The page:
476 "current" focus cycle root, which is global across all contexts. The
 477 current focus cycle root is used to resolve the ambiguity.
 478 <p>
 479 For up-cycle traversal, the focus owner is set to the current focus
 480 owner's focus cycle root, and the current focus cycle root is set to
 481 the new focus owner's focus cycle root. If, however, the current focus
 482 owner's focus cycle root is a top-level window, then the focus owner
 483 is set to the focus cycle root's default component to focus, and the
 484 current focus cycle root is unchanged.
 485 <p>
 486 For down-cycle traversal, if the current focus owner is a focus cycle
 487 root, then the focus owner is set to the current focus owner's default
 488 component to focus, and the current focus cycle root is set to the
 489 current focus owner. If the current focus owner is not a focus cycle
 490 root, then no focus traversal operation occurs.
 493 <a id="FocusTraversalPolicy"></a>
 494 <h3>FocusTraversalPolicy</h3>
 495 <p>
 497 A <code>FocusTraversalPolicy</code> defines the order in which Components within
 498 a particular focus cycle root or focus traversal policy provider are
 499 traversed. Instances of <code>FocusTraversalPolicy</code> can be shared across
 500 Containers, allowing those Containers to implement the same traversal policy.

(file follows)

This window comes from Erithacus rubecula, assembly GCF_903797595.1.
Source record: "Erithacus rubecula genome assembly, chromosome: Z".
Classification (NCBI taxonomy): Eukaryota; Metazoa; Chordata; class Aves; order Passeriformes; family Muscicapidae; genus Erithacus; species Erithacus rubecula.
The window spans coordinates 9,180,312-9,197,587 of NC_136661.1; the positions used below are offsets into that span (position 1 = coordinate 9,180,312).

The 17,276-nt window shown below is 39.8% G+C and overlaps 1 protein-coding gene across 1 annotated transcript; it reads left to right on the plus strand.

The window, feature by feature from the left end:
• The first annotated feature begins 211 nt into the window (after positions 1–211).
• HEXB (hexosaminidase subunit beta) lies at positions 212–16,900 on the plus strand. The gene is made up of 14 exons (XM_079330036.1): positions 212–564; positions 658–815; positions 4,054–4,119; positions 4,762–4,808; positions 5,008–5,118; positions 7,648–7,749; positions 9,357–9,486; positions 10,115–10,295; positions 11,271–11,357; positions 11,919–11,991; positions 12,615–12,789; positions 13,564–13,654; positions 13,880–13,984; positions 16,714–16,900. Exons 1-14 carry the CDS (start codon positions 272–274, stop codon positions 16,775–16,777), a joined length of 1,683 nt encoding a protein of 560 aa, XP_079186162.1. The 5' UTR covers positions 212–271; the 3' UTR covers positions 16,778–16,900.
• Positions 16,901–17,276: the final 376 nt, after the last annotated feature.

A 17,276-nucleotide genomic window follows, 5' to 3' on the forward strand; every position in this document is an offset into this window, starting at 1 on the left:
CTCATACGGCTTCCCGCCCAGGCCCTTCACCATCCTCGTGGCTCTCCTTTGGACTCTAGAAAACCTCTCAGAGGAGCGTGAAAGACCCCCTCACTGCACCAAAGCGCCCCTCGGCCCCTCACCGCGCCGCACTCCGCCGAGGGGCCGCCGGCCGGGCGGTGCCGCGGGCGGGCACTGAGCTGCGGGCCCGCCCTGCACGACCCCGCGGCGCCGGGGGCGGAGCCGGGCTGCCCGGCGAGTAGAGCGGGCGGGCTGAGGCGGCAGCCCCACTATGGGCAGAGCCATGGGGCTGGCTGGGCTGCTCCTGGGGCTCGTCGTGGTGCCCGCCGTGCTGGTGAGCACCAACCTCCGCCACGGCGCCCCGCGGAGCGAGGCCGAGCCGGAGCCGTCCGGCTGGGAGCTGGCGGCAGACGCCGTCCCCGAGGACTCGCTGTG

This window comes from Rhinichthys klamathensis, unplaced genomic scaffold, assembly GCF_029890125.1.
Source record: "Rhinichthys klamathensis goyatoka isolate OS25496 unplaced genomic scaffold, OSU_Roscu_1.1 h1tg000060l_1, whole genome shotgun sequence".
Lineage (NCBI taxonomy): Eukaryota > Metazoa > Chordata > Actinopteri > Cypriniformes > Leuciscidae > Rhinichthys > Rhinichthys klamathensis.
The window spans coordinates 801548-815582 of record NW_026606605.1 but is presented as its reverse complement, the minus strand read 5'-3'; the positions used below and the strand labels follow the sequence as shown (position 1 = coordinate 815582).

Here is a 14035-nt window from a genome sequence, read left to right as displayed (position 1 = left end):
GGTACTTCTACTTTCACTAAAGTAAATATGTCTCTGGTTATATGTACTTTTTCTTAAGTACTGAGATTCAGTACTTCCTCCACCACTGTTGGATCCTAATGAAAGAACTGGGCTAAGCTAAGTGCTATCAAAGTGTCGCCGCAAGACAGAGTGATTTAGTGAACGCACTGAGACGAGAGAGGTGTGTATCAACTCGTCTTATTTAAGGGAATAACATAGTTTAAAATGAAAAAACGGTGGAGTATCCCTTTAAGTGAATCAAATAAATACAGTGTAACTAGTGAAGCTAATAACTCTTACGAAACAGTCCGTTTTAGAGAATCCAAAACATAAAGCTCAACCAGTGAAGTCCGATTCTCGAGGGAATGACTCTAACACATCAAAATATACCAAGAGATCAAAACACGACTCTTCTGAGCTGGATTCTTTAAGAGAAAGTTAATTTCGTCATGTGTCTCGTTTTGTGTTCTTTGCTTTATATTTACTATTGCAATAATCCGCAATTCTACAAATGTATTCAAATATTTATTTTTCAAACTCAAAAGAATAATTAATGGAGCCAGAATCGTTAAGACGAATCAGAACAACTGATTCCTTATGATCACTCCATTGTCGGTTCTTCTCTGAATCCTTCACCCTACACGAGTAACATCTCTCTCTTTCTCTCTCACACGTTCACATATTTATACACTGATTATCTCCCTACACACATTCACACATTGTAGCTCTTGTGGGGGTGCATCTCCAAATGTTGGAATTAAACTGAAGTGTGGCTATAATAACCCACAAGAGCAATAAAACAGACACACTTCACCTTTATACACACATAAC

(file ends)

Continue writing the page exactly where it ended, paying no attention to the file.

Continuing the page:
501 FocusTraversalPolicies do not need to be reinitialized when the
 502 focus-traversal-cycle hierarchy changes.
 504 <p>
 505 Each <code>FocusTraversalPolicy</code> must define the following
 506 five algorithms:
 508   <ol>
 509     <li>Given a focus cycle root and a Component <b>a</b> in that cycle, the
 510         next Component after <b>a</b>.
 511     <li>Given a focus cycle root and a Component <b>a</b> in that cycle, the
 512         previous Component before <b>a</b>.
 513     <li>Given a focus cycle root, the "first" Component in that cycle.
 514         The "first" Component is the Component to focus when traversal
 515         wraps in the forward direction.
 516     <li>Given a focus cycle root, the "last" Component in that cycle.
 517         The "last" Component is the Component to focus when traversal
 518         wraps in the reverse direction.
 519     <li>Given a focus cycle root, the "default" Component in that cycle.
 520         The "default" Component will be the first to receive focus when
 521         traversing down into a new focus traversal cycle. This may be the
 522         same as the "first" Component, but need not be.
 523   </ol>
 525 <p>
 526 A <code>FocusTraversalPolicy</code> may optionally provide an